Friends and family members assume the role of caregiver for many reasons. In some cases, a senior loved one begins to experience a gradual decline in health. An adult child or close friend may initially step in to assist with small tasks. They might pick up a few groceries, mow the lawn, or take the senior to the doctor. As the older adult’s health worsens, the caregiver finds themselves taking on more and more responsibilities.
Other times a person becomes a caregiver when someone close to them is recovering from an injury or surgery, has a chronic disease, or is diagnosed with a life-limiting illness. Depending on the type of assistance the loved one requires, the caregiver may start to feel overwhelmed. They may be called on to help with clinical duties, such as wound care, medication management, and continence care.
As the average age of people in this country rises, an increasing number of adults are becoming unpaid caregivers. In fact, according to a 2015 report on caregiving in the U.S. cited by the Family Caregiver Alliance, an estimated 43.5 million caregivers delivered “unpaid care to an adult or child in the last 12 months.”
The physical, emotional, and financial toll created by these responsibilities can cause the caregiver to experience a crisis of their own. Knowing the signs of caregiver burnout is essential for assessing your risk.
Caregiver Burnout Statistics
Caregiver burnout is a serious health issue that shouldn’t be ignored. Left untreated, it can lead to depression, diabetes, obesity, and other medical conditions. It’s all too common for caregivers to end up in worse health than the care recipient.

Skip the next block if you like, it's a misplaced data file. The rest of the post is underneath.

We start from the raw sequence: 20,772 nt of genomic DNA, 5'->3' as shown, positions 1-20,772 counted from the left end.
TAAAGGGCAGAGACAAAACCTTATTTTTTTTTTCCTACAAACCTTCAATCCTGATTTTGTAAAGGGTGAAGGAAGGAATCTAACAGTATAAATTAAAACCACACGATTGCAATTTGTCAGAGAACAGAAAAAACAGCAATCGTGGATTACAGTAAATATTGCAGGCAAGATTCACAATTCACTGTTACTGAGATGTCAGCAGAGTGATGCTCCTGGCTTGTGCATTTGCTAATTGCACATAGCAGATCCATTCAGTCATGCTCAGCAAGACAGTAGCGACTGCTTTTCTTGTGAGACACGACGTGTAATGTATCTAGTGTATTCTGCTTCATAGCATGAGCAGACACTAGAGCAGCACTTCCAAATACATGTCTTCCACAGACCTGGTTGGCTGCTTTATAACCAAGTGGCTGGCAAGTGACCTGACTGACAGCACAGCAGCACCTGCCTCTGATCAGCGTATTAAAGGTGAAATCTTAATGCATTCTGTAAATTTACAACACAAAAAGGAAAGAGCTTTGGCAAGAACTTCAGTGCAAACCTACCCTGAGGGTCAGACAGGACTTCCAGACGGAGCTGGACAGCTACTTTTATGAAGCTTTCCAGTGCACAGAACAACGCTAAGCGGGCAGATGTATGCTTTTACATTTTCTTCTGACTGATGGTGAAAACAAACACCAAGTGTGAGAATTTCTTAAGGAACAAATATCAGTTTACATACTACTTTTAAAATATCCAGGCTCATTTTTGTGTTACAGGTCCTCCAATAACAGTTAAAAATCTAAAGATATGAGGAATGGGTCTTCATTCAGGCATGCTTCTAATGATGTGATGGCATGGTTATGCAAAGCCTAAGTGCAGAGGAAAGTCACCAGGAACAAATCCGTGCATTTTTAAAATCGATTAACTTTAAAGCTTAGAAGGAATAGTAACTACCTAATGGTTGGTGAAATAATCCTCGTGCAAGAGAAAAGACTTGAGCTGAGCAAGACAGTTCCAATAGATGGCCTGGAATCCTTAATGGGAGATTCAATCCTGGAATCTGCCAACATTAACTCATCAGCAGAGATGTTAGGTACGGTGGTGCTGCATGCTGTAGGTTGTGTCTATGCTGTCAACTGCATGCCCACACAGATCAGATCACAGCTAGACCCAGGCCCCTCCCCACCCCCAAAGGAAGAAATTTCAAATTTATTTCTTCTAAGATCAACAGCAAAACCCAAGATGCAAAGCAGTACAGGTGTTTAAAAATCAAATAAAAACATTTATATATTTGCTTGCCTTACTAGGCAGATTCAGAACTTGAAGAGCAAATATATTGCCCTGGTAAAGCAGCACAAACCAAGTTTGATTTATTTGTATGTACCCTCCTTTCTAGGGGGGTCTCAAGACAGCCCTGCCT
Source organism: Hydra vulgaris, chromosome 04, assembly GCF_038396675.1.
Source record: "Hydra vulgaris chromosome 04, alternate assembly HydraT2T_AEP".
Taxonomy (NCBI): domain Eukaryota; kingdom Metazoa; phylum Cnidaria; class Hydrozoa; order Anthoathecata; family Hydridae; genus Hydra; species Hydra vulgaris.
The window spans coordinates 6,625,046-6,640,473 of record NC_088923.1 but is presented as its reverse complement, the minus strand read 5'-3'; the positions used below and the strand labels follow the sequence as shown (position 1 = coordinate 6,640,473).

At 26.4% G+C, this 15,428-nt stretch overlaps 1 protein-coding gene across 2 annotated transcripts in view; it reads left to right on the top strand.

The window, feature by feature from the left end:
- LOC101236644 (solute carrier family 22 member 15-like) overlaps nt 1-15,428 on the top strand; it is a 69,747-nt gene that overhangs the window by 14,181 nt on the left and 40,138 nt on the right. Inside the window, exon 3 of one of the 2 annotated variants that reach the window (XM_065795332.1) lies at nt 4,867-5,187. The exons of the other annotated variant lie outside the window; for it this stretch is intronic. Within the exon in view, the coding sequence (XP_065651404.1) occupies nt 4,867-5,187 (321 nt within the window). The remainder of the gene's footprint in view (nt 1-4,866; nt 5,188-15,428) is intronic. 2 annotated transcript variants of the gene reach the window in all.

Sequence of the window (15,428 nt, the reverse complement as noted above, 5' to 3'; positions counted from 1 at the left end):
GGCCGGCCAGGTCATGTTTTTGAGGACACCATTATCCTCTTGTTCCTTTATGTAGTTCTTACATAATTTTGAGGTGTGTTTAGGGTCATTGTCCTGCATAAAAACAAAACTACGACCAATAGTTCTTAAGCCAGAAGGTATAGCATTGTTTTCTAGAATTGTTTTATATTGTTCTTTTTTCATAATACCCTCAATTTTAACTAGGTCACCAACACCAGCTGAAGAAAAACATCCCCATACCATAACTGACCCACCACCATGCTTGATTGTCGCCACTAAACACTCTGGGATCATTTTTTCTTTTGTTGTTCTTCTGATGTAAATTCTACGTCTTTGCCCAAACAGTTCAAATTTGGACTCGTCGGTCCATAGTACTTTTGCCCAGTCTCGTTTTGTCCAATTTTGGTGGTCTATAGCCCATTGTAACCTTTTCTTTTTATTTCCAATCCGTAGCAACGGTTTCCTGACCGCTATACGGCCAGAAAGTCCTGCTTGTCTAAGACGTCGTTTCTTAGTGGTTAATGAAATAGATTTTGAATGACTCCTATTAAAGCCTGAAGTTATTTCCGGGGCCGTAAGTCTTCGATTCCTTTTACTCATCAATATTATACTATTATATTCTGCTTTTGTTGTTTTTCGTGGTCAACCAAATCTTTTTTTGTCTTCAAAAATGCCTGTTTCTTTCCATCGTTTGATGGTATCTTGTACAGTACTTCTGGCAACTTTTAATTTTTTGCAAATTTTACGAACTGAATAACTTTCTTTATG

Just how many people feel their health has suffered because of caregiving duties?
Caregiver burnout statistics can be startling. Research shows an estimated 17% of caregivers say their health has gotten worse as a result of their caregiving responsibilities. After 5 years of caregiving, that number climbs to 20%. Spouses are likely to suffer the most, with 27% of spousal caregivers rating their own health as poor or fair. This is possibly because they are older themselves.
Signs of Caregiver Burnout
What are the symptoms of caregiver burnout? They might not be as easy to recognize as you would hope. Sometimes subtle signs of caregiver burnout, such as fatigue and insomnia, are easy to overlook. Others are easier to distinguish and could indicate severe caregiver burnout or compassion fatigue.
A few of the common warning signs of caregiver burnout include:
- Unintentionally gaining or losing weight
- Having difficulty concentrating
- Sleeping too much or too little
- Easily becoming angry or tearful
- Losing interest in hobbies or pastimes
- Feeling despair or sadness
- Getting colds and minor illnesses easily
- Developing bad habits (e.g., smoking or excessive drinking)
It’s crucial to take steps to prevent caregiver burnout before it develops into a serious concern, or if it does, to learn how to recover from it.
Caregiver Burnout Prevention
How can you avoid caregiver burnout? Prevention involves practicing healthy self-care and learning how to reduce and cope with stress. Here are a few suggestions:
- Get up 10 minutes earlier to give yourself a few minutes of quiet time before the rush of the day begins.
- Create a list of tasks others can complete and ask friends and family for assistance.